Bearden talked to WMPD detectives in September 1993. (The film shows Bearden reading from a transcript of this interview.) She told them that on May 5 she (a) called Baldwin’s house and spoke to both Jason and Damien sometime between 4:15 and 5:30 pm; (b) tried calling Echols at home at 8:00 PM, at which time Damien’s grandmother said Damien was not home; then (c) “I called back around 9:20, 9:30 and I talk to [Damien] for a little bit”. In this later call, she said Damien told her that he had been out with Jason Baldwin that evening. In her 2004 affidavit, Bearden repeated this account with slight variation: the phone call in which Damien’s grandmother told her Damien wasn’t home was a little after 9:00 pm, and her phone call with Damien “began at around 9:30 pm and ended around 10:00 pm”. Bearden again repeated this account at the Baldwin/Misskelley Rule 37 hearings in 2009, with the grandmother call sometime between 8:30 and 9:00 pm.

The problems for Echols’ alibi should be obvious. By her own account, Bearden had no knowledge of Echols’ whereabouts between 5:30 and 9:20 pm. Her statement that Echols was at Baldwin’s house around 4:30-5:00 pm directly contradicted Echols’ claim that he was at his own home (several miles away) then. Her statement that Echols was not home at 8:00 pm (or 9:00 pm or 8:30 pm) directly contradicted Echols’ claim to have been home all night. Echols claimed he did not spend any time with Baldwin on the afternoon or evening of May 5 — but Bearden told detectives that Echols told her at 9:30 pm that he had been out that evening with Baldwin.

In West of Memphis, Bearden complains that she was “never given a chance” to testify at the Echols/Baldwin trial. Never given a chance by whom? Echols’ defense lawyers had the opportunity to call Jennifer Bearden as a witness in 1994. They chose not to. The prosecution actually obtained an “Order for Attendance of Witness From Without the State” requiring Bearden to be available to testify. Repeat: the prosecution made sure she was on hand to testify, and the defense chose not to call her.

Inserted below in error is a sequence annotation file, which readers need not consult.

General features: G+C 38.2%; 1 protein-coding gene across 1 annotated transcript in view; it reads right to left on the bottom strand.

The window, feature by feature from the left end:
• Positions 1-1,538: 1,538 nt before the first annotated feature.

Despite all this, Echols’ appellate lawyers have continued to cite Bearden as an important alibi witness. One 2008 petition for a new trial included this bald-faced lie: “the declaration of Jennifer Bearden, who has absolutely no reason to perjure herself to assist Echols, puts him on the phone with her at the time the boys disappeared miles away.” Speculation about Bearden’s motives or honesty aside, the fact remains that the boys disappeared at 6:30 pm, while Bearden’s declaration puts Echols on the phone at 9:30 pm.

Echols’ lawyer Dennis Riordan used the same ploy in 2010 oral arguments before the Arkansas Supreme Court.

ASSC (Justice Robert Brown): I’m talking about consideration as to whether a new trial should be granted under the standard of compelling evidence. What evidence would be considered?

Riordan: Your Honor, we would submit that — that the answer to that question lies in section 208(e)(3) which says that the court is to consider the DNA evidence along with all other evidence whether or not admitted at the first trial. There’s certainly nothing in the term “all” that would suggest all means only some and some means only evidence of guilt. But let me give you an example. We submitted to the court a declaration from a witness who at the time of these offenses or soon thereafter in 1993 was interviewed by the police and stated that she was on the phone with Mr. Echols at 9:00 which would have made his participation in these crimes impossible.

The ASSC justices apparently did not know what time the three murdered boys went missing, because no one challenged Riordan’s claim.

An adversarial system of justice permits defense lawyers to play fast and loose with the facts. But what about documentary filmmakers? Should audiences expect more honesty?

The filmmakers behind West of Memphis have been immersed in this case longer than I have. They know what Jennifer Bearden said in 1993 and 2004 and 2009. They know that her account never supported Echols’ alibi. They know that Echols’ defense lawyers chose not to call Bearden as a witness in 1994. There’s no ambiguity here. For them to include Bearden in the movie as supporting Echols’ alibi is flatout intentional deception.